U.S., China near deal to roll back some tariffs

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Chinese Vice Premier Liu He (R), US Treasury Secretary Steven Mnuchin (C) and Trade Representative Robert Lighthizer pose before they proceed to their meeting at the Diaoyutai State Guesthouse in Beijing on May 1, 2019.

The United States and China are closing in on a deal that includes broad agreement on how the Trump administration will roll back a portion of the tariffs it has imposed on more than $250 billion-worth of Chinese goods, according to two people close to the talks.

The two sides have also reached an understanding on how to enforce the agreement, although the sources cautioned that details still need to be worked out when a Chinese delegation arrives in Washington on May 8.

Expectations are high that the two sides could announce a deal by the end of next week, setting the stage for a summit between President Donald Trump and Chinese President Xi Jinping to sign it.

U.S. Trade Representative Robert Lighthizer and Treasury Secretary Steven Mnuchin wrapped up a quick visit to Beijing on Wednesday where they met with Chinese Vice Premier Liu He for a working dinner and a formal discussion the following day. Mnuchin tweeted that the meetings were “productive.”

The two sides have reached general agreement on a plan for the U.S. to immediately remove a 10 percent tariff on a portion of the $200 billion worth of Chinese imports affected by the penalty and then phase in lifting the duties on the rest of the items “quickly,” said one of the people familiar with the discussions.

A 25 percent tariff the U.S. has imposed on roughly $50 billion-worth of other Chinese goods would likely stay in place longer, possibly until after the 2020 election, leaving it to a second-term Trump administration or a new president to deal with, the source said.

The Trump administration imposed the 25 percent tariff on goods such as chemicals and machine components in response to a U.S. investigation that concluded China was forcing U.S. companies to hand over technology and intellectual property as a condition of doing business there.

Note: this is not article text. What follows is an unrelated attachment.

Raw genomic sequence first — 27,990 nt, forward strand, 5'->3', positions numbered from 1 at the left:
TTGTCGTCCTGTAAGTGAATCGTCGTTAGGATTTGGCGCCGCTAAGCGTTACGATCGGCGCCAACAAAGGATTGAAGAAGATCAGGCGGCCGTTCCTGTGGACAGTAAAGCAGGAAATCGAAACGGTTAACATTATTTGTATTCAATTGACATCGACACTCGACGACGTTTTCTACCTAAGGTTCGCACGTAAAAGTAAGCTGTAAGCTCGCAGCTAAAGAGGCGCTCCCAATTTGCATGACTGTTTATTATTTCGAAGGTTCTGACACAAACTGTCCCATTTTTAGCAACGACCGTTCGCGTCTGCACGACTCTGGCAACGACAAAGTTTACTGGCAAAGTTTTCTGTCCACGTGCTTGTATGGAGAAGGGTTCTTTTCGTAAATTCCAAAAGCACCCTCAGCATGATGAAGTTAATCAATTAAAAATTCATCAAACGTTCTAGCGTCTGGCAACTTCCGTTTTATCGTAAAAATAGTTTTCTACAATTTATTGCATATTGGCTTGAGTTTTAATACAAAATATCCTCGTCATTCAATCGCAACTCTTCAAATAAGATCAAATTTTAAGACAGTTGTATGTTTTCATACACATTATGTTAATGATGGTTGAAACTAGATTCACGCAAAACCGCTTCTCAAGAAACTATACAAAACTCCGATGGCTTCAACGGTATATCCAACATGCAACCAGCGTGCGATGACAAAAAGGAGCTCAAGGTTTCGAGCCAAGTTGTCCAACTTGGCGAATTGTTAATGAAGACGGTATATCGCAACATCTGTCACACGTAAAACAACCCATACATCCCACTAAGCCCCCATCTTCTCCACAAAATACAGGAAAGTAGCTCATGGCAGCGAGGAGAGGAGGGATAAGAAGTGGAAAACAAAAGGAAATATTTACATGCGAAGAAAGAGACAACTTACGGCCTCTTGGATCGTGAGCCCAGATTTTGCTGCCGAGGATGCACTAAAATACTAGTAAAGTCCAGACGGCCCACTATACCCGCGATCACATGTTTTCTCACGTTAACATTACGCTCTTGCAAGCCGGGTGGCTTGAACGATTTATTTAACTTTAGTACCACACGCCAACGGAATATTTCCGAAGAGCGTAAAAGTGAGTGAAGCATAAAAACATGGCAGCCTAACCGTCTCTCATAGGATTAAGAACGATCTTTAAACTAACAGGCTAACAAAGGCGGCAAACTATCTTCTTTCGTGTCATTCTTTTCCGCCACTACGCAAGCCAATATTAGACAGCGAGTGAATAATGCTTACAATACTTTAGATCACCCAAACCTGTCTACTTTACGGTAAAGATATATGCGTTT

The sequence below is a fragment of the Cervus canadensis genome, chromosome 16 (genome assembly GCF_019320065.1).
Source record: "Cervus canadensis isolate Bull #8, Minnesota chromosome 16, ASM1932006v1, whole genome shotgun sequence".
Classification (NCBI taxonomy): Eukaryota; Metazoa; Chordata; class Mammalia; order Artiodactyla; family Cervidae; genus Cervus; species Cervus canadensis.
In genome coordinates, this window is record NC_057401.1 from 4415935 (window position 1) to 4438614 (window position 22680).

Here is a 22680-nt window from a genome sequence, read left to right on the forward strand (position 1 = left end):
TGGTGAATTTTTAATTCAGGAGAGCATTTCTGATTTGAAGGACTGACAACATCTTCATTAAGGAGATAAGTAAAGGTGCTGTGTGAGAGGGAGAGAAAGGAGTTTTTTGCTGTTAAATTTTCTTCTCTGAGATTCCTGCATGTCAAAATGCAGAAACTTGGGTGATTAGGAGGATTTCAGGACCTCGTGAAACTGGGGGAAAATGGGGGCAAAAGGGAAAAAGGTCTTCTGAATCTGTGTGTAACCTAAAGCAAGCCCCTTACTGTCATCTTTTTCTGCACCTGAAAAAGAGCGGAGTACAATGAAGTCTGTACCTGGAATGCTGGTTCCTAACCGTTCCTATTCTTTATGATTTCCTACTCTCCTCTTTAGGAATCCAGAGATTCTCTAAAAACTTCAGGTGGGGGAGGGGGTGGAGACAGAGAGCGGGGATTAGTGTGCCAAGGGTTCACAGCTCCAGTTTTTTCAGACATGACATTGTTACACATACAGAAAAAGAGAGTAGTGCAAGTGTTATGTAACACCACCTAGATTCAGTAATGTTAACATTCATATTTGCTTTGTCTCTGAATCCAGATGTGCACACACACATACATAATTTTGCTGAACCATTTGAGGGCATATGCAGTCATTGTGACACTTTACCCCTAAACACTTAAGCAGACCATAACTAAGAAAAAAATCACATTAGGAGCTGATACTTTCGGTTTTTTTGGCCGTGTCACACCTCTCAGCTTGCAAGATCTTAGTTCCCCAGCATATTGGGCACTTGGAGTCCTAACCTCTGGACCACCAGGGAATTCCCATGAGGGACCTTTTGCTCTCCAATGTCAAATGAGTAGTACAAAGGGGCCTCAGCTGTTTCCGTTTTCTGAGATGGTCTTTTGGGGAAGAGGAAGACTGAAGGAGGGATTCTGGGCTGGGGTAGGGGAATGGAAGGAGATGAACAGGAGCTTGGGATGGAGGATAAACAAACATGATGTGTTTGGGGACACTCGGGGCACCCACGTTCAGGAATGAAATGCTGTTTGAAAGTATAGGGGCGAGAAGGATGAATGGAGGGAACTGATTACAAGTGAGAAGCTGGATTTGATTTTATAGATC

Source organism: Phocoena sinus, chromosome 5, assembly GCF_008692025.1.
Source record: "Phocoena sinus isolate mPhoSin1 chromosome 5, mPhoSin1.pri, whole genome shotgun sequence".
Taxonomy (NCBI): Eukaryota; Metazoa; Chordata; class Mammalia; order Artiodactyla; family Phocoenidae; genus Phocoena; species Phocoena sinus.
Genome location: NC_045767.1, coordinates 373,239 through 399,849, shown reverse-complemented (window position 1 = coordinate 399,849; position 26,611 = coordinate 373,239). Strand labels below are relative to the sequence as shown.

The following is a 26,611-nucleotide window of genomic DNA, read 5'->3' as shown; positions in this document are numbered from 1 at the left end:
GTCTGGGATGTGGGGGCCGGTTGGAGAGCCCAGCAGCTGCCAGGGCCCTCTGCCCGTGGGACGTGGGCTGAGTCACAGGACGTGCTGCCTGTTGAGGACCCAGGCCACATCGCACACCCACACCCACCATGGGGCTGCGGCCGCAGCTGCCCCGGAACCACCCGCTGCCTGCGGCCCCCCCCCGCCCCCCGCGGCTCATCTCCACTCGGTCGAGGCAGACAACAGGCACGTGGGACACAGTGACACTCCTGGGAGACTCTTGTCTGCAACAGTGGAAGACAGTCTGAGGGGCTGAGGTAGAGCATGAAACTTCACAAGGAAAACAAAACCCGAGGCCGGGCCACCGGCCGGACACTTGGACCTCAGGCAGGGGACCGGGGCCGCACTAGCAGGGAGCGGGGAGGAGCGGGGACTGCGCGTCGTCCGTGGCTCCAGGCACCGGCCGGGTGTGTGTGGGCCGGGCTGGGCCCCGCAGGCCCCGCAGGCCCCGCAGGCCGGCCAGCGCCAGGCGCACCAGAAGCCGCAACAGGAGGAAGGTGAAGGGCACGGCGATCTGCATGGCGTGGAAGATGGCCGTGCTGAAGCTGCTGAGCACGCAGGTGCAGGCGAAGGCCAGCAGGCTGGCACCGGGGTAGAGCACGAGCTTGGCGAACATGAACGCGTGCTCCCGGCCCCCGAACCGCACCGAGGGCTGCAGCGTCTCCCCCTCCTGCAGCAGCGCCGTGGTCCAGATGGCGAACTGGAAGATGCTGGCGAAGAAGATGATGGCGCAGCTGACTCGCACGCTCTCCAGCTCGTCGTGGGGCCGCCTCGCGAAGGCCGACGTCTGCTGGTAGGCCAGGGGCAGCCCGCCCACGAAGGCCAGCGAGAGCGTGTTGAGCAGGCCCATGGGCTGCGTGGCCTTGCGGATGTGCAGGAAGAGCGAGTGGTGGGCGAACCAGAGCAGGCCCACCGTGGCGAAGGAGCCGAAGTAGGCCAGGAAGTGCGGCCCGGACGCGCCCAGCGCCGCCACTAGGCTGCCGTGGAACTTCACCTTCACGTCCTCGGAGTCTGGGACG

The two countries continue to debate the terms of leaving tariffs in place. It’s still unclear whether China would lift its retaliatory tariffs on U.S. exports like soybeans and pork or shift retaliatory tariffs to other products, the people said. China has imposed counter-tariffs on roughly $110 billion worth of U.S. goods.

The two countries have also made progress toward a plan for enforcing the deal, the sources said.

The process would track closely to what Lighthizer has described to Congress: a series of regular meetings to address complaints about China’s compliance. If a complaint can’t be resolved, the U.S. could move forward unilaterally with tariffs.

China would not be able to retaliate as long as the U.S. demonstrated that it had followed the consultation process, one source explained.

But China would have the right to take its own actions against the U.S. for failing to comply with the deal using the same process. Beijing could also challenge the U.S. if it felt the process for resolving a complaint had been circumvented, the source said.

Lighthizer, in responses submitted Tuesday to written questions from Senate Finance Committee members, said the option of pursuing unilateral action after a series of meetings “did not exist in past dialogues.” He said issues would be prioritized on a case-by-case basis with continued consultations with Congress.

Mnuchin told Fox Business on Monday that the enforcement mechanism was “close to done” adding that there is “a fundamental understanding in that area.” In April, he said enforcement would work “in both directions.”

Liu, who is leading the talks for the Chinese side, will return to Washington next week with a delegation of about 100 officials, said one of the people familiar with the talks.

China is expected to include promises to end forced transfers of technology and provide equal treatment to U.S. firms, in line with a foreign investment law the government approved in March. But critics say it’s still unclear how effectively it will implement those pledges. An agreement will also include commitments by China to purchase a significant amount of U.S. exports including soybeans and natural gas.

But the two sides are still struggling to bridge the gap on a number of issues including China’s subsidies for domestic industries, market access for cloud services and the willingness of Beijing to ease restrictions on data flows and data localization requirements, the people said.

U.S. businesses are supportive of the administration’s efforts to rein in Chinese policies but are also keen to see a de-escalation in the trade fight that has lead to widespread uncertainty in global supply chains.

The U.S.-China Business Council released a new report on Wednesday showing that U.S. goods exports to China declined by 7 percent in 2018 after reaching an all-time high the year before. China remains the third largest market for U.S. goods exports after Canada and Mexico.

“A sustainable agreement must provide a way to verify that commitments are implemented, including for further market opening, intellectual property protection, and equal treatment for US companies,” USCBC president Craig Allen said in a statement. “That agreement must also include a plan of action for the removal of all or most of the tariffs to reverse the damage we saw in 2018.”

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